On Saturday 4 November 2017 Saudi Prince Mohammed bin Salman placed “30 of Saudi Arabia’s most senior figures, among them blood relatives of senior rulers,” as five-star prisoners at the Riyadh Ritz-Carlton, “accused of corruption”.  A year later most, possibly more, remained locked up and shaken down. Many of them were billionaires. This must be the only country that locks up billionaires, especially if they are relatives of the ruler. The ‘corruption’ charge may be true, but it also serves as an excuse to control the activities of rivals to the throne and their supporters. Although such practices are not unknown in elites outside Islam, this it is very traditional in the Ottoman Empire sense. Before the 16th century Ottoman rulers used to execute all their rivals. When Suleiman came to power in 1520 he commuted this to simply locking princes up in a big harem, where, “they were kept in a perpetual state of preadulthood, denied the right to marry or to father children by concubines.”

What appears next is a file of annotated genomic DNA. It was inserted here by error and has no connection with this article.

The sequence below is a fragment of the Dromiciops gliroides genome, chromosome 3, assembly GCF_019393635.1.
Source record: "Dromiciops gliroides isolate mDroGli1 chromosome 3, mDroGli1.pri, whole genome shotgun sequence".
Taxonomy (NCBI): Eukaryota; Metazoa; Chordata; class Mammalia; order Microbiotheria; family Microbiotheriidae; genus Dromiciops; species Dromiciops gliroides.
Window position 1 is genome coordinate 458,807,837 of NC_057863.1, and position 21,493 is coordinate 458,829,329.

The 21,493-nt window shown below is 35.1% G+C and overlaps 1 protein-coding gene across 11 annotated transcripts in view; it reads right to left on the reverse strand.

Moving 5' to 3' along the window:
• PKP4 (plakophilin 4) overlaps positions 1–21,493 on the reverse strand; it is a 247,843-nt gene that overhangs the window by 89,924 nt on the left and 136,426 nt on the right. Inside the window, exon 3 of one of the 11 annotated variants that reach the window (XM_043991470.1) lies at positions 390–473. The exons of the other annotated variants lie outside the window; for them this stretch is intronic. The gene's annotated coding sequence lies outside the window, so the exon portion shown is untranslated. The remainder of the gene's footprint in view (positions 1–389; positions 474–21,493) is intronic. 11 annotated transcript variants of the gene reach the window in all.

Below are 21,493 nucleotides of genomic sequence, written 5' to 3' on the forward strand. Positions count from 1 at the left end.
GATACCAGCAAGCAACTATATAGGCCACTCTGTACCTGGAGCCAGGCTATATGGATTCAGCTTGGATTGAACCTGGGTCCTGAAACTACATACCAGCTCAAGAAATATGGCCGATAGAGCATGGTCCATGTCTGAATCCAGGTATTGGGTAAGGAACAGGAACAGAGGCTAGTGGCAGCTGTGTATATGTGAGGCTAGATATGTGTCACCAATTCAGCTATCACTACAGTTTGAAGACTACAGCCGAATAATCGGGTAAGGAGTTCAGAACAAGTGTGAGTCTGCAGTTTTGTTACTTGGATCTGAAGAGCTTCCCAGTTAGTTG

I was inspired to write this short article after reading evolutionary sociologist Sheila Newman's multi-species population work on cooperative breeding and incest avoidance in Demography, Territory, Law: The Rules of Animal and Human Population, Countershock Press, 2013, chapters 3 and 4. Newman gives theory plus examples of self-controlled populations in variety of species. My primary observation of dingo breeding habits in their native habitat supports this theory and is supported by it.
The juvenile male dingo was destroyed by Queensland Parks and Wildlife Service staff this week after it allegedly stalked tourists near Eli Creek on the Island and nipped an 11 year old child.